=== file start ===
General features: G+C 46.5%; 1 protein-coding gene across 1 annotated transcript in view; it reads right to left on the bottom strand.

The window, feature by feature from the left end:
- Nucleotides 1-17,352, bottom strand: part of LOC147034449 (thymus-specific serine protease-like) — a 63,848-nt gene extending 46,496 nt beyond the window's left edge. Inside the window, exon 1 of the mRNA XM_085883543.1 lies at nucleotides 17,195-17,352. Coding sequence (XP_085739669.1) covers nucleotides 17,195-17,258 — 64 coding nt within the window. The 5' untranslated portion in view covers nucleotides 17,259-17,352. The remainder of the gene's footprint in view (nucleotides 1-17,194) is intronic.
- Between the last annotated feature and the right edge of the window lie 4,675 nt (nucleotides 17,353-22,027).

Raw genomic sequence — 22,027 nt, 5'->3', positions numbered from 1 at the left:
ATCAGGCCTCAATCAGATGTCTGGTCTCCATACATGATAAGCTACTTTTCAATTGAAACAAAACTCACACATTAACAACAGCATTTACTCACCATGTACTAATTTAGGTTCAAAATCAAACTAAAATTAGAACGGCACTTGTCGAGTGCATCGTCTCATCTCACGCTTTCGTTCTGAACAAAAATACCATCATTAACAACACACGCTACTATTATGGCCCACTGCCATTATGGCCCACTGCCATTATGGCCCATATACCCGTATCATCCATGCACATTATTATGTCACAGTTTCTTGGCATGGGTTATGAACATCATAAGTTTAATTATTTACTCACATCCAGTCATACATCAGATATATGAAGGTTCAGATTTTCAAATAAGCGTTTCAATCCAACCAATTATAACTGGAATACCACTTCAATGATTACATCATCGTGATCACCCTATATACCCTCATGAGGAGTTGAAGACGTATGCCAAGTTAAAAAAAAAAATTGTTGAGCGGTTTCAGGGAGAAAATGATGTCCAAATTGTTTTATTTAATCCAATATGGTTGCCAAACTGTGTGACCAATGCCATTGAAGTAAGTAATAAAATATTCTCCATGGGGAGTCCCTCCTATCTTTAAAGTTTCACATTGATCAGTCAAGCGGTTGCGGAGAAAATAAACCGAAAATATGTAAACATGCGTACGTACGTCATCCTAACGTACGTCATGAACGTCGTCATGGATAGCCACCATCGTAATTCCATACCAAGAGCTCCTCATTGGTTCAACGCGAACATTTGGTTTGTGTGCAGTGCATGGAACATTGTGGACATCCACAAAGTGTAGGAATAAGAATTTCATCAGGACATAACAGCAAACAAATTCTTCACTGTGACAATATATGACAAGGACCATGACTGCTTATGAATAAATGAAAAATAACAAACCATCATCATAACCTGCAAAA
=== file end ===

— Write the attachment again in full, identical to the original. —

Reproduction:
General features: G+C 46.5%; 1 protein-coding gene across 1 annotated transcript in view; it reads right to left on the bottom strand.

The window, feature by feature from the left end:
- Nucleotides 1-17,352, bottom strand: part of LOC147034449 (thymus-specific serine protease-like) — a 63,848-nt gene extending 46,496 nt beyond the window's left edge. Inside the window, exon 1 of the mRNA XM_085883543.1 lies at nucleotides 17,195-17,352. Coding sequence (XP_085739669.1) covers nucleotides 17,195-17,258 — 64 coding nt within the window. The 5' untranslated portion in view covers nucleotides 17,259-17,352. The remainder of the gene's footprint in view (nucleotides 1-17,194) is intronic.
- Between the last annotated feature and the right edge of the window lie 4,675 nt (nucleotides 17,353-22,027).

Raw genomic sequence — 22,027 nt, 5'->3', positions numbered from 1 at the left:
ATCAGGCCTCAATCAGATGTCTGGTCTCCATACATGATAAGCTACTTTTCAATTGAAACAAAACTCACACATTAACAACAGCATTTACTCACCATGTACTAATTTAGGTTCAAAATCAAACTAAAATTAGAACGGCACTTGTCGAGTGCATCGTCTCATCTCACGCTTTCGTTCTGAACAAAAATACCATCATTAACAACACACGCTACTATTATGGCCCACTGCCATTATGGCCCACTGCCATTATGGCCCATATACCCGTATCATCCATGCACATTATTATGTCACAGTTTCTTGGCATGGGTTATGAACATCATAAGTTTAATTATTTACTCACATCCAGTCATACATCAGATATATGAAGGTTCAGATTTTCAAATAAGCGTTTCAATCCAACCAATTATAACTGGAATACCACTTCAATGATTACATCATCGTGATCACCCTATATACCCTCATGAGGAGTTGAAGACGTATGCCAAGTTAAAAAAAAAAATTGTTGAGCGGTTTCAGGGAGAAAATGATGTCCAAATTGTTTTATTTAATCCAATATGGTTGCCAAACTGTGTGACCAATGCCATTGAAGTAAGTAATAAAATATTCTCCATGGGGAGTCCCTCCTATCTTTAAAGTTTCACATTGATCAGTCAAGCGGTTGCGGAGAAAATAAACCGAAAATATGTAAACATGCGTACGTACGTCATCCTAACGTACGTCATGAACGTCGTCATGGATAGCCACCATCGTAATTCCATACCAAGAGCTCCTCATTGGTTCAACGCGAACATTTGGTTTGTGTGCAGTGCATGGAACATTGTGGACATCCACAAAGTGTAGGAATAAGAATTTCATCAGGACATAACAGCAAACAAATTCTTCACTGTGACAATATATGACAAGGACCATGACTGCTTATGAATAAATGAAAAATAACAAACCATCATCATAACCTGCAAAA